BERMAN: And to be clear, what authorities tell us is that this suspect went into this church, he said he wanted to kill black people. That is what we were being told. He apparently also kept someone alive, we are told, because he wanted that witness to tell the world what had happened. It gives you a sense of just how diabolical they believe this suspect is.

SAVIDGE: That is. I mean that's - when I read that, you - you literally do feel a sense of chill, of someone that would be cold and calculating and would make that kind of a statement and do that kind of an act. Which also, again, leads to why the authorities were so concerned what he might do next. But then what did we find out? He really didn't go that far, not with the amount of time that he had since the shooting, and it's unclear whether he was planning some sort of explosive violent ending. It didn't seem that way.

BERMAN: He had a gun in the car?

SAVIDGE: He did. But here's what we don't know. Was it the weapon that was used in the attack? You could presume it may be, but the authorities won't speak anything about it. They haven't even identified what kind of weapons was used. Are we talking about a rifle or we talking about a handgun? They won't say for certain. How many shots were fired? That would be another critical factor to find out. They are reticent to tell anything right now that would harm the prosecution, because that's where they're headed next.

BERMAN: That's where it is next. And he's in North Carolina. He will be brought here to South Carolina.

SAVIDGE: We'll have to see if he fights extradition or tries in any way to delay his return.

BERMAN: That is the next step.

Martin Savidge, thanks so much for those details. Appreciate it.

Anywhere on the streets here in Charleston, you hear people discussing what happened behind me. This church, again, has been a pillar of community for more than 150 years. It has touched so many lives. And the events here brought out a lot of emotion. Let's listen.


UNIDENTIFIED MALE: We are community trying to live and survive. Why do we have to live like this?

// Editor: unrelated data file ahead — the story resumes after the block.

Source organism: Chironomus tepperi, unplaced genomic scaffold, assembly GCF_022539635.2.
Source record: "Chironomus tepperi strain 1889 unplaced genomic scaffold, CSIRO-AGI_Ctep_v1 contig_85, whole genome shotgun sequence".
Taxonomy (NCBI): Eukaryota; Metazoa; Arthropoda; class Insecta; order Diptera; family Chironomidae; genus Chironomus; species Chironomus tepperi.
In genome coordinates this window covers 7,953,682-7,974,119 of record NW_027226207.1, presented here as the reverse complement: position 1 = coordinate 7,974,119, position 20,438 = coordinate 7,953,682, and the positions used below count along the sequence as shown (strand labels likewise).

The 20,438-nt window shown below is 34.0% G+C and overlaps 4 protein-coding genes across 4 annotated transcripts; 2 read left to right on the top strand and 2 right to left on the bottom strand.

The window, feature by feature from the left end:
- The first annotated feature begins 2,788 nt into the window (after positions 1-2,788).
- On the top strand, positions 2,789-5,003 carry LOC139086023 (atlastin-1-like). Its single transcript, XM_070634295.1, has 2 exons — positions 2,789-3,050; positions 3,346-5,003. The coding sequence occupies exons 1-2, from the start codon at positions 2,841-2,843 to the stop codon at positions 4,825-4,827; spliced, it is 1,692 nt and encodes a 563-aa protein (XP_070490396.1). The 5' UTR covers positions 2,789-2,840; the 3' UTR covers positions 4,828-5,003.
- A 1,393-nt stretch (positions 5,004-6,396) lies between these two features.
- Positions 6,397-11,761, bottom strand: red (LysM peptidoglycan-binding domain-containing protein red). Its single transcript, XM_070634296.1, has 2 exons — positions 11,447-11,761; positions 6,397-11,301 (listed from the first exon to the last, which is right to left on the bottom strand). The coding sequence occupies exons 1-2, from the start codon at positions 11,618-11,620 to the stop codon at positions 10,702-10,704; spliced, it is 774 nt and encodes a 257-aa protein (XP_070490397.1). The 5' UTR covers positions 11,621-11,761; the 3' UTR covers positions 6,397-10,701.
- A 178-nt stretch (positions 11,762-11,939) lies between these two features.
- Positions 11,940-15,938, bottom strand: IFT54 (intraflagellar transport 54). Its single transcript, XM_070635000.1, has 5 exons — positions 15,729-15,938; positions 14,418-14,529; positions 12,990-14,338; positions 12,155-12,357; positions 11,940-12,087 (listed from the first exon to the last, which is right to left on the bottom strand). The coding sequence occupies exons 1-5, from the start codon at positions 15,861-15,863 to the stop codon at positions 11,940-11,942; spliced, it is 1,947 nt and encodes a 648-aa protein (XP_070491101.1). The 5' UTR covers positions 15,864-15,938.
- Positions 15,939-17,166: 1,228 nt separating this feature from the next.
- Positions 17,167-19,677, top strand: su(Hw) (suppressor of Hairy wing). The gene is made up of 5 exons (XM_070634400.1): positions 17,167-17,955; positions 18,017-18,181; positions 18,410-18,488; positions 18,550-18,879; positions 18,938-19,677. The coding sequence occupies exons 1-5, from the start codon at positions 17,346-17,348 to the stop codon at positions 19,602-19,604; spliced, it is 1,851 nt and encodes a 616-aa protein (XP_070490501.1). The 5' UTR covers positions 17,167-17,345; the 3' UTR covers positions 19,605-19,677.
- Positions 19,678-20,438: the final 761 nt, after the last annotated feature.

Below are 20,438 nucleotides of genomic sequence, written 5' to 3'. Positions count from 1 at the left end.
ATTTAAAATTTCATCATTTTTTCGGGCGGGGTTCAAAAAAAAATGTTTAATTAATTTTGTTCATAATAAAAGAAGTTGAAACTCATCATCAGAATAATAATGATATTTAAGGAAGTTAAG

UNIDENTIFIED MALE: You tell our people to go be - go to work, do right, go to church. These people were in church. They were in church.


UNIDENTIFIED MALE: And they - and they're - and they violated the sanctity of that.

UNIDENTIFIED MALE: One of the things that I've seen so far here tonight was everybody praying together. It didn't matter what color you are. Everybody praying together, joining hands. And we're going to continue to do that.


BERMAN: So you can hear what the events here have done to this community.

I'm joined now by a leader here, the Reverend Thomas Dixon.

Reverend Dixon, thanks so much for being with us.


BERMAN: Just your general reaction to what happened here behind us the night that passed here and the news that the suspect is now in custody.

DIXON: It's been a very rigorous night. I got on scene last night around 10:00 and I didn't get home until around 4:00 and right back again here at 6:00. Last night there was very sketchy information coming out, really nothing. The only thing that we - we knew was that, first off, it was really bad and then we got word that there were actually nine - nine fatalities involved in this - in this shooting. As the story progressed, we learned that one was our state senator and the pastor of the church, Clementa Pinkney. Three other preachers involved also. And it was a - carnage - just carnage, bloodshed.

BERMAN: You know, I think we need to focus on those we have lost. These people, by the way, ironically, who would be so helpful in healing the pain of this community today.

DIXON: Exactly.

BERMAN: There's the Reverend Clementa Pinckney. There was Sharonda Singleton, who I understand was a speech therapist but also served as a reverend here.


BERMAN: Tywanza Sanders, a young graduate of Allen University. And then Cynthia Hurd is the other name that we have right now -


BERMAN: Who worked at a local library in the library system for over 31 years. These are people who are the fabric of the community. DIXON: Yes. Yes, yes, this was - this has done damage. This has done a

lot of damage. But also its opened up the door for healing, too. You know, unfortunately, at times like this, the community has a renewed opportunity to come together and to stand together and to have one concerted voice together against atrocities such as this. We don't have to tolerate this. But the thing is, there are a lot of times these - these situations go unchecked because the community is unwilling to come together and say we're not going to tolerate this anymore.

BERMAN: Have you had a chance to speak to the families of those who were lost here?

DIXON: Only extremely briefly last night for a couple of minutes. Just enough time to give them a hug and tell them I love them and I'm praying for them.

BERMAN: How they doing?

DIXON: They're - as far as I know, they're holding up well because they know that the community is standing up behind them. And not only the community locally, the community nationally. And thank you all for what you're doing also because it's actually helping with the healing process here locally and by extension nationally.

[14:10:11] BERMAN: What are the questions you're hearing in your congregation this morning?